In his book, L&D’s Playbook for the Digital Age, author Brandon Carson, vice president of learning and leadership partner at Walmart, proposes several steps, or key objectives, to building an L&D strategy:
1. Mission: Establish a mission statement to guide decision making. This statement defines what your team does and why your L&D function exists.
2. Vision: This is an aspirational declaration of where you want to go. As with your mission statement, ensure your team is aligned to your organization’s vision.
3. Assess the Business Landscape: Conduct a strategic needs analysis in the organization to identify key focus areas, skills gaps, how digitial transformation is impacting business practices, and perceived needs from senior leaders, mid level managers, and employees themselves.
4. Assess the Learning Team’s Capabilities: Discover what skills you have on your team and those you need to accomplish your goals.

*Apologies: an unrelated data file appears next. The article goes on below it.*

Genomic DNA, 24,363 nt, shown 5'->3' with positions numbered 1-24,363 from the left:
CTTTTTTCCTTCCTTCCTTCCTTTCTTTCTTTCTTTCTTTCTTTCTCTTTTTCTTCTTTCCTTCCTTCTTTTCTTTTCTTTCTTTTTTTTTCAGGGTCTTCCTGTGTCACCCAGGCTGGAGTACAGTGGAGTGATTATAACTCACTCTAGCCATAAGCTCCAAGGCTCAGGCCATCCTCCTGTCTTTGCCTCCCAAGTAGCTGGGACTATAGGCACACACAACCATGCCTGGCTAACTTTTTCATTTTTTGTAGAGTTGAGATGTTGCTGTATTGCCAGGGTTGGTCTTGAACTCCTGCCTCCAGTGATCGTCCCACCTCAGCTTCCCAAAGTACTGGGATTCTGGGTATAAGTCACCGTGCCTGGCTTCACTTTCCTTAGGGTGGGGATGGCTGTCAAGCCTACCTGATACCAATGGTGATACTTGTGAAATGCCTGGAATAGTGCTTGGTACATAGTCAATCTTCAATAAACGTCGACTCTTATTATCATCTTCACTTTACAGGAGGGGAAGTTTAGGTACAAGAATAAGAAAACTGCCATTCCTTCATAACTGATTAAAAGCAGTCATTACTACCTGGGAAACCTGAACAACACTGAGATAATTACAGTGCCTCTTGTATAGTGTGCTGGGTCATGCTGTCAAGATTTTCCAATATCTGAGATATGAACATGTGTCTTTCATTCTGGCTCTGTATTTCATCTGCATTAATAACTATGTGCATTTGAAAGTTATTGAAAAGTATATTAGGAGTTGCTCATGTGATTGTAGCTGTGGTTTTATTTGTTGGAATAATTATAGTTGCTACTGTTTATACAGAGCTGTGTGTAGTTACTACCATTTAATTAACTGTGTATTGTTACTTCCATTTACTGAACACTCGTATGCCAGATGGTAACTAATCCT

5. Identify Processes to Add or Modify: Find out what you need to add or modify to existing processes (such as design standards, content strategy, development guidelines, etc.) to align with your strategy.
6. Inventory Your Tools and Systems: Ensure your employees have the proper technology and tools they need to deliver your learning solutions. There are many different tools to assess, including those for project management, collaboration, creation and design work, administration, quality assurance, and more.
7. Examine Your Employee Engagement Programs: Consider the role your L&D team plays in overall employee engagement by examining recruiting and onboarding programs, career pathing, and employee feedback and satisfaction outlets.
8. Employee Wellbeing: Establish health and wellness programs your company offers and/or supports.
9. Promote Lifelong Learning: Facilitate continuous learning for your employees. Identify opportunities for programs to develop personal skills and lifelong learning that promotes retention and promotability.
10. Create Short Term and Long Term Strategy: Determine how to restructure your strategy based on business needs, gain visibility with key business leaders, invest in your technology stack needs, and establish a governance process to consistently re-evaluate the strategy and stay connected to business leaders.